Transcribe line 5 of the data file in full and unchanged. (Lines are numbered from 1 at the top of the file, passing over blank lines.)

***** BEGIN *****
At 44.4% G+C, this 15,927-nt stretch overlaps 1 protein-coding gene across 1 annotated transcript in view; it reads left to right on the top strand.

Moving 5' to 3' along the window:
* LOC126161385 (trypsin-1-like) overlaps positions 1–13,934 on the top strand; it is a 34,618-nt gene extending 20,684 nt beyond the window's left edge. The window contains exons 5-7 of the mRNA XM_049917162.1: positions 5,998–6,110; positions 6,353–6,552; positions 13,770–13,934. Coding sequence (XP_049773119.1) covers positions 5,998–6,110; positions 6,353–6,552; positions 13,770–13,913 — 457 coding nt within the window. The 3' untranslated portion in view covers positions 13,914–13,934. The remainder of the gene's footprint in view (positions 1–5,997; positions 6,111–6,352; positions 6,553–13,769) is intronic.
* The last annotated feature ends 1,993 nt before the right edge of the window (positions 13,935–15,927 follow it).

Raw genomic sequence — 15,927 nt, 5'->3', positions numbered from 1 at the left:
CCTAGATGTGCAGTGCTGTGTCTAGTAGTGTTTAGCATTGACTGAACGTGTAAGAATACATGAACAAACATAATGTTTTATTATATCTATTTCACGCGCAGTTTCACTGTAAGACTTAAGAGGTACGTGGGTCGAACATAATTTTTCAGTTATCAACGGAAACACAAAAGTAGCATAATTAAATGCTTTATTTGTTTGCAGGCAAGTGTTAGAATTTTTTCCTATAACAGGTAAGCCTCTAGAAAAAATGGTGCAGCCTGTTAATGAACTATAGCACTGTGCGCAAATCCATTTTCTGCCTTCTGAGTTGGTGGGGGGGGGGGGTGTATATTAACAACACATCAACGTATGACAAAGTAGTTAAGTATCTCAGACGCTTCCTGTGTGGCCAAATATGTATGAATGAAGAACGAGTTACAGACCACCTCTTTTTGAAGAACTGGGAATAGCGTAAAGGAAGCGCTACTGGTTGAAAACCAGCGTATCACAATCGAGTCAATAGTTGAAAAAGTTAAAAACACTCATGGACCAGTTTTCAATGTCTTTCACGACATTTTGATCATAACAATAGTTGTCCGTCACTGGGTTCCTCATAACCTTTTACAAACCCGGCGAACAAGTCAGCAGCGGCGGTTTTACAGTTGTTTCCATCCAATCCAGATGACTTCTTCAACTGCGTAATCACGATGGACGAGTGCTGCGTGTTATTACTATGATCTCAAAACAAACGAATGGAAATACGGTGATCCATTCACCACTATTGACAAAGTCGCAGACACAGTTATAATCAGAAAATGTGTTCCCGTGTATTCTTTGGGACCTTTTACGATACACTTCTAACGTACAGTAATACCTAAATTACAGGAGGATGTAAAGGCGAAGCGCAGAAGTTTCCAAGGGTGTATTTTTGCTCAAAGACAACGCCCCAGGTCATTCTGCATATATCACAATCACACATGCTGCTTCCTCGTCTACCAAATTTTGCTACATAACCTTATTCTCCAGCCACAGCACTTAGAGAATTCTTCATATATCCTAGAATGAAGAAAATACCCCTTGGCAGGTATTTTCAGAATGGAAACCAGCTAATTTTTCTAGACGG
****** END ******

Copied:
Raw genomic sequence — 15,927 nt, 5'->3', positions numbered from 1 at the left: